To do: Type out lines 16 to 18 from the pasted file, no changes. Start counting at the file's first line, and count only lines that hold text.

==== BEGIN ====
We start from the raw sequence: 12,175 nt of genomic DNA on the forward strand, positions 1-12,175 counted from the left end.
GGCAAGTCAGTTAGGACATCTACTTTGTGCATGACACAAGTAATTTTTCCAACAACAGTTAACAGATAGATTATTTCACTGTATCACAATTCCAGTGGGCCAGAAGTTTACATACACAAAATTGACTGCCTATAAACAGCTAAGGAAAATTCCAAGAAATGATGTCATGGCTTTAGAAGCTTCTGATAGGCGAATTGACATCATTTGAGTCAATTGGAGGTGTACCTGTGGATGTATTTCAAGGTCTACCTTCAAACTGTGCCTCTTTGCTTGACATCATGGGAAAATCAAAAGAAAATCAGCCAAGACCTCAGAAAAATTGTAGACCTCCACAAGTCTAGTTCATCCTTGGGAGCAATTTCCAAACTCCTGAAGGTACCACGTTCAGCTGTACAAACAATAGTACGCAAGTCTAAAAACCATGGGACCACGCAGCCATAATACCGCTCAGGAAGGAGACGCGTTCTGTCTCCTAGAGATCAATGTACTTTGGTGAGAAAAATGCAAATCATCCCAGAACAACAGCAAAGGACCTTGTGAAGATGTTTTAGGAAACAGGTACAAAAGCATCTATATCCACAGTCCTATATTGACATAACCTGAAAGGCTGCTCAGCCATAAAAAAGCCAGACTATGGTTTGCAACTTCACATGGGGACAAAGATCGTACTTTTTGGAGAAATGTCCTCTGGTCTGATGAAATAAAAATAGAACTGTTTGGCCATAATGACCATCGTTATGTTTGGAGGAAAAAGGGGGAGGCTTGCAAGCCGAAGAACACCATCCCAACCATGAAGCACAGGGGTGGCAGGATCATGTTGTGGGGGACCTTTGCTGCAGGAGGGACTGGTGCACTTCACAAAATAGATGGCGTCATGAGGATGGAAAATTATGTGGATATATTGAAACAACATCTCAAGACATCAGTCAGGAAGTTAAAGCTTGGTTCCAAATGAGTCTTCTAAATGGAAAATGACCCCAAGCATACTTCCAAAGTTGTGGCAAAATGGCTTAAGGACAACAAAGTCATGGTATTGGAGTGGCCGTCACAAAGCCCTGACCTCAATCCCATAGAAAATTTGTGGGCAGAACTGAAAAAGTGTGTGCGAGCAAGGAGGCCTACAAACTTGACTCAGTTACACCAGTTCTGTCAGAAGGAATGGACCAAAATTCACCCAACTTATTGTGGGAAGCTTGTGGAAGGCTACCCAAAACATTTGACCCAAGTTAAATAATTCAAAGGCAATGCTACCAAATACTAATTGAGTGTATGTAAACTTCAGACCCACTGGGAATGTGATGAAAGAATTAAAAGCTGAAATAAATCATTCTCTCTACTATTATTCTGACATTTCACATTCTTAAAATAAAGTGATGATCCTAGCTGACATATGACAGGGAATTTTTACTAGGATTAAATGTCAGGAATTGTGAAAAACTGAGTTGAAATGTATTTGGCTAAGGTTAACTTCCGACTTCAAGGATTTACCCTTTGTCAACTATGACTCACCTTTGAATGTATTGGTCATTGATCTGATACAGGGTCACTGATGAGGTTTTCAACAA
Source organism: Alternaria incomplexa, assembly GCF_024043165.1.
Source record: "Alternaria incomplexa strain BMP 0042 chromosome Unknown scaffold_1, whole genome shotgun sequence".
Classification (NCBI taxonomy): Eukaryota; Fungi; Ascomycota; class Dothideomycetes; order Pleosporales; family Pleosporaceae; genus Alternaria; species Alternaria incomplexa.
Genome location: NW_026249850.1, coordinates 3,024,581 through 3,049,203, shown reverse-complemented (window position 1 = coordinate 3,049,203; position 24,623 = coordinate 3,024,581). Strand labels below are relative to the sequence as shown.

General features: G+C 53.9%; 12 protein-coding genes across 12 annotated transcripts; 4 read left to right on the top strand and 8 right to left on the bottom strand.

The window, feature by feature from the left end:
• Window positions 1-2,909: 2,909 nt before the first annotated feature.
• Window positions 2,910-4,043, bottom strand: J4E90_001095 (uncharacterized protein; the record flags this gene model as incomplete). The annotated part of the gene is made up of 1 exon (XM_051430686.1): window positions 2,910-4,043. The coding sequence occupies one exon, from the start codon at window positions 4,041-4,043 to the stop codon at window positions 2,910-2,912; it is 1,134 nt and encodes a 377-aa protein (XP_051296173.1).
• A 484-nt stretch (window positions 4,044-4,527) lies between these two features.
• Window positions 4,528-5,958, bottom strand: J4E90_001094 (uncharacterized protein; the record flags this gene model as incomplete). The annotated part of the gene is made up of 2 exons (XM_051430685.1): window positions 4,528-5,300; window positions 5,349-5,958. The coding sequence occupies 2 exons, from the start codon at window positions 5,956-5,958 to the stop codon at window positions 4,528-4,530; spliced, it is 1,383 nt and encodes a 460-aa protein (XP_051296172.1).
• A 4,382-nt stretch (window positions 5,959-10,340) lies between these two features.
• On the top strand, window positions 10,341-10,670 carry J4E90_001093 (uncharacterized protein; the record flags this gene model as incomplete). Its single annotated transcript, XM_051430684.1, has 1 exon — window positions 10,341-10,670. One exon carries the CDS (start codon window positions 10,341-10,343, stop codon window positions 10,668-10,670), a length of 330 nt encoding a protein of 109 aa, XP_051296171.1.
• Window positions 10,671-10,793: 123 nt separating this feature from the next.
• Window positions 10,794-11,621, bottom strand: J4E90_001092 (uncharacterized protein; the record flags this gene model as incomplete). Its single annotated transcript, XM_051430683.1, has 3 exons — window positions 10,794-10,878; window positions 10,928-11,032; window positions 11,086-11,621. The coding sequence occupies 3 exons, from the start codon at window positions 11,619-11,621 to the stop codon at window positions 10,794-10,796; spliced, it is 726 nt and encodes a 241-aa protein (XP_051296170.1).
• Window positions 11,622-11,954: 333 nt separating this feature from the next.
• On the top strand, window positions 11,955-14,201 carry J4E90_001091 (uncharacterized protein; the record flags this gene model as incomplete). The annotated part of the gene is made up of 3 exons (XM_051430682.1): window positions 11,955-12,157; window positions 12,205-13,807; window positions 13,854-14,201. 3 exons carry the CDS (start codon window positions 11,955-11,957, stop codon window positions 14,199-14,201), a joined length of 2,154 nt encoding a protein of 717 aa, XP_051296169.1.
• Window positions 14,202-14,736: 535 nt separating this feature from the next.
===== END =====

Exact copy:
• Window positions 10,794-11,621, bottom strand: J4E90_001092 (uncharacterized protein; the record flags this gene model as incomplete). Its single annotated transcript, XM_051430683.1, has 3 exons — window positions 10,794-10,878; window positions 10,928-11,032; window positions 11,086-11,621. The coding sequence occupies 3 exons, from the start codon at window positions 11,619-11,621 to the stop codon at window positions 10,794-10,796; spliced, it is 726 nt and encodes a 241-aa protein (XP_051296170.1).
• Window positions 11,622-11,954: 333 nt separating this feature from the next.
• On the top strand, window positions 11,955-14,201 carry J4E90_001091 (uncharacterized protein; the record flags this gene model as incomplete). The annotated part of the gene is made up of 3 exons (XM_051430682.1): window positions 11,955-12,157; window positions 12,205-13,807; window positions 13,854-14,201. 3 exons carry the CDS (start codon window positions 11,955-11,957, stop codon window positions 14,199-14,201), a joined length of 2,154 nt encoding a protein of 717 aa, XP_051296169.1.